Debunking Prague’s Most Popular Pastry
It’s easier to eat than it is to pronounce. Passersby are captivated by its cinnamon-sugar aroma. It’s neither a churro, nor a doughnut, but something in between. It’s crispy. It’s fluffy. It’s heavenly. It’s trdelník.
The dough is rolled into long rings, wrapped around a spindle, and roasted over an open charcoal flame. It’s served hot and steaming, coated in a harmonious blend of cinnamon, vanilla sugar, and crushed nuts. (The fact that it isn’t fried somehow relieves the consumer of a guilty food conscience, too.)
This ubiquitous pastry, which first debuted in Christmas markets next to mulled wine and roasted chestnuts, has garnered international attention and Instagram fame. #Trdelnik has now reached over 78k posts—an impressive feat for a single pastry. It was even ranked in Lonely Planet’s Ultimate Eatlist as one of the top 500 food experiences in the world. Its rising popularity is largely due to demand from tourists, not locals, evidenced by the fact that the pastry is most often sold in the city center. With a combination of smart marketing and its near-hypnotic smell, they sell like hot cakes, literally. It’s no wonder, then, that Prague is teeming with tourists carrying handfuls of the beloved confection, attempting to unspiral its long sugary coils straight into their mouths.
The original flavor and hollow center of this cylindrical delight has served as a canvas for new varieties: lined with nutella, filled with ice cream, or stuffed with ham and cheese for a savory twist. Even more elaborate flavored fillings exist today—try apple strudel, tiramisu and, yes, even aperol spritz. This increasing variety comes with a greater cost. The days when trdelník was once 50 CZK a piece are long gone, with current prices ranging from 60-150 CZK (the more expensive of which equates to a full-sized meal).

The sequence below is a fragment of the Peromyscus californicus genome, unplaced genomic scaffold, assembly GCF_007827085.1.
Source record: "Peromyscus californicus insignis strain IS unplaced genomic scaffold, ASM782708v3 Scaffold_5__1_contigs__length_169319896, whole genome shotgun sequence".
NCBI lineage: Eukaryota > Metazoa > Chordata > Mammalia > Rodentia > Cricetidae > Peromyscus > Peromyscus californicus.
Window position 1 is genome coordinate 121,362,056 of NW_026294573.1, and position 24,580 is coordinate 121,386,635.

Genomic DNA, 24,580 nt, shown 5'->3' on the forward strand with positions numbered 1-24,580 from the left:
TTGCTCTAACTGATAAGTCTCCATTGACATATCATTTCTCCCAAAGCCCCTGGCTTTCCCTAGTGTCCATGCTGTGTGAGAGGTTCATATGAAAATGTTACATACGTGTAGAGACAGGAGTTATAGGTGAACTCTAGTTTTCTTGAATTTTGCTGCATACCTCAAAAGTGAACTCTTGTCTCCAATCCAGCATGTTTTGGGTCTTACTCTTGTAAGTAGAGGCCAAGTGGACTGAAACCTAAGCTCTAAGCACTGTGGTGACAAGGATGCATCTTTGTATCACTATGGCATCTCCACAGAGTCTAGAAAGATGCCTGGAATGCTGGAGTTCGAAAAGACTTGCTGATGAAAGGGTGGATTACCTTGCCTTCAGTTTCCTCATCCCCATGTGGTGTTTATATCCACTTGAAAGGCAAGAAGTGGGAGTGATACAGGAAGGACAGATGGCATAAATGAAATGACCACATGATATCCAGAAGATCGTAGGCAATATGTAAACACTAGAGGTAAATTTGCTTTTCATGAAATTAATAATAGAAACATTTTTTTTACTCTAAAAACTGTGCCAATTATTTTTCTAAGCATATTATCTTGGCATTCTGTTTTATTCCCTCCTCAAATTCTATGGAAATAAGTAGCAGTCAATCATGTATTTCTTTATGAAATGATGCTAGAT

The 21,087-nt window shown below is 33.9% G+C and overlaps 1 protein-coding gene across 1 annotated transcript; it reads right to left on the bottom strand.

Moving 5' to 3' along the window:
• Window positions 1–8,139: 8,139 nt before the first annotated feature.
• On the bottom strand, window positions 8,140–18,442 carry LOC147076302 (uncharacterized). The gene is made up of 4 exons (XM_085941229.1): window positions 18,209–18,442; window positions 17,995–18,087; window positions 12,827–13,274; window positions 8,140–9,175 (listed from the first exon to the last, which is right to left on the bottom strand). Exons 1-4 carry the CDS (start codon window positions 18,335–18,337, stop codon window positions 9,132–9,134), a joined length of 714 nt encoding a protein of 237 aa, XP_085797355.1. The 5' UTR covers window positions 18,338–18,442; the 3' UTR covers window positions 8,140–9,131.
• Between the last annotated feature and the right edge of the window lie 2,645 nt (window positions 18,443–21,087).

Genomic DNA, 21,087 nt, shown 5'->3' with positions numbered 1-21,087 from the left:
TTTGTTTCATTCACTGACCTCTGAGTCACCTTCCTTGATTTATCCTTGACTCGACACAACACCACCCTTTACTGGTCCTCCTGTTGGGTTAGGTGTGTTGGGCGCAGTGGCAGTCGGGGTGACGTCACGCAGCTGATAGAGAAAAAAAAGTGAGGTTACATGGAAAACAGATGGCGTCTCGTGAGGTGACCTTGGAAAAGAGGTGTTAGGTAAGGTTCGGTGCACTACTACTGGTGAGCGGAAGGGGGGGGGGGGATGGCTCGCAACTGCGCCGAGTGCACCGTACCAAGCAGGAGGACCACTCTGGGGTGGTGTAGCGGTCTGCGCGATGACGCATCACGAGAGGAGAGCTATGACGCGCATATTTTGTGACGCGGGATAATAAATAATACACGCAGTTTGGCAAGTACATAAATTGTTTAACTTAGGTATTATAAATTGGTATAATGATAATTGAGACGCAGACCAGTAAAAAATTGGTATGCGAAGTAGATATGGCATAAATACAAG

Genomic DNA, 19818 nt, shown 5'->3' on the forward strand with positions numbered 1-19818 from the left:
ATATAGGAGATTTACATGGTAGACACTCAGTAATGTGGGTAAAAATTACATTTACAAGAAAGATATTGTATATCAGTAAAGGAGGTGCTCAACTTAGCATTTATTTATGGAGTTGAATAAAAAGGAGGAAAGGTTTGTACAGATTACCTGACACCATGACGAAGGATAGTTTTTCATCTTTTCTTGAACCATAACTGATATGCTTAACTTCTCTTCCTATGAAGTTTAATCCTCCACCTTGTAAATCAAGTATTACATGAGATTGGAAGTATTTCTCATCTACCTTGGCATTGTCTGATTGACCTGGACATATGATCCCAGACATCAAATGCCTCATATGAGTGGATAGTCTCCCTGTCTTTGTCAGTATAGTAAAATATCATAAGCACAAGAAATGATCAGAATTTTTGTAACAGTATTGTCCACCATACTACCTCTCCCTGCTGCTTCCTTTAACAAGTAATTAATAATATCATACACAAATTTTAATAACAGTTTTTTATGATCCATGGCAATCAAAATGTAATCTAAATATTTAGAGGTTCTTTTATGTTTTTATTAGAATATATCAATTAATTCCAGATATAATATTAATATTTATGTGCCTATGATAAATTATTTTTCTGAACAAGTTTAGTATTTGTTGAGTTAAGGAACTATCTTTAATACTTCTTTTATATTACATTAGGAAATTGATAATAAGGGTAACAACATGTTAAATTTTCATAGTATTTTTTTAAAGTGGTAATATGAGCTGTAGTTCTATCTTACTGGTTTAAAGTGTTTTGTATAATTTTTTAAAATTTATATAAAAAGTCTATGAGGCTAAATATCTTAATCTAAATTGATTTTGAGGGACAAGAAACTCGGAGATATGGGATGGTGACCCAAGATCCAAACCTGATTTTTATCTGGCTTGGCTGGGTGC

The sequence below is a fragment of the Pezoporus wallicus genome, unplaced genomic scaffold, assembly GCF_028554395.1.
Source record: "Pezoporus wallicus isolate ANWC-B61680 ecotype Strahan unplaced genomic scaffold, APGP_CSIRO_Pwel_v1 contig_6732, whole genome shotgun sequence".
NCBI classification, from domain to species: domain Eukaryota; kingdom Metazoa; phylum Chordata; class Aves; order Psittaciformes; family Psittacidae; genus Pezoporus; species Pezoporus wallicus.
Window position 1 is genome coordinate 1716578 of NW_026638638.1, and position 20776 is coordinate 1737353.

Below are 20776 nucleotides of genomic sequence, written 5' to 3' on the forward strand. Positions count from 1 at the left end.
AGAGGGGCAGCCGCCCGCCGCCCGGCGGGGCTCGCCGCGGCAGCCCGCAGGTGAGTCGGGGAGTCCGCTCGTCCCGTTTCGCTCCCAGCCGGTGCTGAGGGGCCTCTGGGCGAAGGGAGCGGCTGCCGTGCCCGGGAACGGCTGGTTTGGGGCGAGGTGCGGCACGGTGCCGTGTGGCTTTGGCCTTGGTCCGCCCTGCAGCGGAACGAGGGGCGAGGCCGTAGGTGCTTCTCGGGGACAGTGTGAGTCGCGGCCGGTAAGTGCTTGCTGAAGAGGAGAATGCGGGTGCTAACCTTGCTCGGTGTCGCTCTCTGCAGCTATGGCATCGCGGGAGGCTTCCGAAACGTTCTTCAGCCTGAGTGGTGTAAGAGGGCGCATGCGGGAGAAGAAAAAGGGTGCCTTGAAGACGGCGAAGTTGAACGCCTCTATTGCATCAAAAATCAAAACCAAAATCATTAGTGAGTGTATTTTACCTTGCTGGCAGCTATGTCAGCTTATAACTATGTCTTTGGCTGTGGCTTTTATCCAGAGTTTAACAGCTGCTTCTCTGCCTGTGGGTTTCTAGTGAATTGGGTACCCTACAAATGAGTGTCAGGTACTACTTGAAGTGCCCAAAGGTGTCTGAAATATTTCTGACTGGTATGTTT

The plethora of trdelník stands and shops advertise their product as a “traditional Czech pastry” or an “old Bohemian specialty.”
But how traditional is it?
Much to the dismay of tourists who think they are paying cultural homage with every bite, the so-called Czech pastry isn’t uniquely Czech (besides its name). Many other countries stake their own claims to this spit cake. Though it supposedly originates from Transylvania, another legend suggests that a Hungarian general first brought the recipe to present-day Moravia in the 18th century.
In spite of its disputed origins, renditions of trdelník are found across central Europe. Hungarians call it kürtőskalács, Germans call it baumstriezel, and Romanians call it colac secuiesc. But to most people, its lineage is less intriguing than its irresistible taste.
So if trdelník isn’t the king of all authentic Czech pastries, as many people falsely believe, what is?
When it comes to traditional cuisine, grandmothers are typically the best consultants (in this case, a Czech babička).
“My grandmother never made trdelník,” said one local woman. “She baked babovka or buhtle,” referring to a bundt cake or jam-filled sweet rolls. If you ask other Czechs, you will likely get a similar response.
Trdleník doesn’t represent the culinary ethos of Czech food culture the way that beer or svíčková does. While it’s provenance is still a convoluted mystery, one thing remains undeniably clear: people keep coming back for more.
Ileana Lobkowicz grew up in Prague. She was managing editor of The Gavel, Boston College’s online student publication, volunteered at a magazine written by Boston’s homeless community, and has published marketing content for two travel service companies and a non-profit organization. She is on a quest to share the hidden stories of Prague.